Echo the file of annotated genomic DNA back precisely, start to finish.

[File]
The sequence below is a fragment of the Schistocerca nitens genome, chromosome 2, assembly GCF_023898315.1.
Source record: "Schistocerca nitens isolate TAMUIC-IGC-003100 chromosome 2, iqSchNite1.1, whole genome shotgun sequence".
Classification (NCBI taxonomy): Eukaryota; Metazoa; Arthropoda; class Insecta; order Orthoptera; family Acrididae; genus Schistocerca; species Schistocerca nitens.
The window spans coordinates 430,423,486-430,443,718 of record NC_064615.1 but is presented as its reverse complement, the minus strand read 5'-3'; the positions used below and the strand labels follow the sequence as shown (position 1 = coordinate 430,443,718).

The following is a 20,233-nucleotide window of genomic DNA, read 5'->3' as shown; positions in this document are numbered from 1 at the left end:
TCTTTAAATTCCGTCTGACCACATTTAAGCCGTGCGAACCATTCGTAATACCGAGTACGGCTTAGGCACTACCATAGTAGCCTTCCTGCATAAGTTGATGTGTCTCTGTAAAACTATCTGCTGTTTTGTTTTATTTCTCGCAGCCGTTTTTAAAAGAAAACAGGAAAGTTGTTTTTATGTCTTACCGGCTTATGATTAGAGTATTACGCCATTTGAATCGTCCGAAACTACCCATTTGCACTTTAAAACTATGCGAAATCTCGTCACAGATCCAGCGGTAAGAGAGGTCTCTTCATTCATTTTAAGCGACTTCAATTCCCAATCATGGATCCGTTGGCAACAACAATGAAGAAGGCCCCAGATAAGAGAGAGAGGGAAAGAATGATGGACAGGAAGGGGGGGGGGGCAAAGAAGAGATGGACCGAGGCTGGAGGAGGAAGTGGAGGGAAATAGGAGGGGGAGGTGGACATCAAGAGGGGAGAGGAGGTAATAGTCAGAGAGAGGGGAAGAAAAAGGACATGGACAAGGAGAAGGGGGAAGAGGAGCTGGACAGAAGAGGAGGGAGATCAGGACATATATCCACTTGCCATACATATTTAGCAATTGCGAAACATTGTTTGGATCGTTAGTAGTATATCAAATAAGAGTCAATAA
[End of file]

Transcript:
The sequence below is a fragment of the Schistocerca nitens genome, chromosome 2, assembly GCF_023898315.1.
Source record: "Schistocerca nitens isolate TAMUIC-IGC-003100 chromosome 2, iqSchNite1.1, whole genome shotgun sequence".
Classification (NCBI taxonomy): Eukaryota; Metazoa; Arthropoda; class Insecta; order Orthoptera; family Acrididae; genus Schistocerca; species Schistocerca nitens.
The window spans coordinates 430,423,486-430,443,718 of record NC_064615.1 but is presented as its reverse complement, the minus strand read 5'-3'; the positions used below and the strand labels follow the sequence as shown (position 1 = coordinate 430,443,718).

The following is a 20,233-nucleotide window of genomic DNA, read 5'->3' as shown; positions in this document are numbered from 1 at the left end:
TCTTTAAATTCCGTCTGACCACATTTAAGCCGTGCGAACCATTCGTAATACCGAGTACGGCTTAGGCACTACCATAGTAGCCTTCCTGCATAAGTTGATGTGTCTCTGTAAAACTATCTGCTGTTTTGTTTTATTTCTCGCAGCCGTTTTTAAAAGAAAACAGGAAAGTTGTTTTTATGTCTTACCGGCTTATGATTAGAGTATTACGCCATTTGAATCGTCCGAAACTACCCATTTGCACTTTAAAACTATGCGAAATCTCGTCACAGATCCAGCGGTAAGAGAGGTCTCTTCATTCATTTTAAGCGACTTCAATTCCCAATCATGGATCCGTTGGCAACAACAATGAAGAAGGCCCCAGATAAGAGAGAGAGGGAAAGAATGATGGACAGGAAGGGGGGGGGGGCAAAGAAGAGATGGACCGAGGCTGGAGGAGGAAGTGGAGGGAAATAGGAGGGGGAGGTGGACATCAAGAGGGGAGAGGAGGTAATAGTCAGAGAGAGGGGAAGAAAAAGGACATGGACAAGGAGAAGGGGGAAGAGGAGCTGGACAGAAGAGGAGGGAGATCAGGACATATATCCACTTGCCATACATATTTAGCAATTGCGAAACATTGTTTGGATCGTTAGTAGTATATCAAATAAGAGTCAATAA